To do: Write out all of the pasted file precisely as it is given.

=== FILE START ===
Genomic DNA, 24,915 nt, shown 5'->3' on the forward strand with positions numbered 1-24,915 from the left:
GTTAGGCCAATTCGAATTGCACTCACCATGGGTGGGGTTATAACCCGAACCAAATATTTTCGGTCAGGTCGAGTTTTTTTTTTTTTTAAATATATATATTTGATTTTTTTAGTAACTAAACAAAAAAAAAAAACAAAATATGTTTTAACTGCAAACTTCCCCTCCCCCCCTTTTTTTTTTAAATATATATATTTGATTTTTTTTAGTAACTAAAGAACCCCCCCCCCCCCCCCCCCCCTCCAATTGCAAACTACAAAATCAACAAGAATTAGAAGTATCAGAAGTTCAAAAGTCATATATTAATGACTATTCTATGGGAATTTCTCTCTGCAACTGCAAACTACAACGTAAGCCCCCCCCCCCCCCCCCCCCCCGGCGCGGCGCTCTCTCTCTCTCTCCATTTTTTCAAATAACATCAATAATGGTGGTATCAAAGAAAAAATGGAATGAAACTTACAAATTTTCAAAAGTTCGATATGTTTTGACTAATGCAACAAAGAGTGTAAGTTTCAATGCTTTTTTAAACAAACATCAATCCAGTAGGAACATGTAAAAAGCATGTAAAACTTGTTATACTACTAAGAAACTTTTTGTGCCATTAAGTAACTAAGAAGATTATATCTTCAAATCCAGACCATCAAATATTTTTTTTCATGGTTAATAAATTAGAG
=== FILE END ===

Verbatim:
Genomic DNA, 24,915 nt, shown 5'->3' on the forward strand with positions numbered 1-24,915 from the left:
GTTAGGCCAATTCGAATTGCACTCACCATGGGTGGGGTTATAACCCGAACCAAATATTTTCGGTCAGGTCGAGTTTTTTTTTTTTTTAAATATATATATTTGATTTTTTTAGTAACTAAACAAAAAAAAAAAACAAAATATGTTTTAACTGCAAACTTCCCCTCCCCCCCTTTTTTTTTTAAATATATATATTTGATTTTTTTTAGTAACTAAAGAACCCCCCCCCCCCCCCCCCCCCTCCAATTGCAAACTACAAAATCAACAAGAATTAGAAGTATCAGAAGTTCAAAAGTCATATATTAATGACTATTCTATGGGAATTTCTCTCTGCAACTGCAAACTACAACGTAAGCCCCCCCCCCCCCCCCCCCCCCGGCGCGGCGCTCTCTCTCTCTCTCCATTTTTTCAAATAACATCAATAATGGTGGTATCAAAGAAAAAATGGAATGAAACTTACAAATTTTCAAAAGTTCGATATGTTTTGACTAATGCAACAAAGAGTGTAAGTTTCAATGCTTTTTTAAACAAACATCAATCCAGTAGGAACATGTAAAAAGCATGTAAAACTTGTTATACTACTAAGAAACTTTTTGTGCCATTAAGTAACTAAGAAGATTATATCTTCAAATCCAGACCATCAAATATTTTTTTTCATGGTTAATAAATTAGAG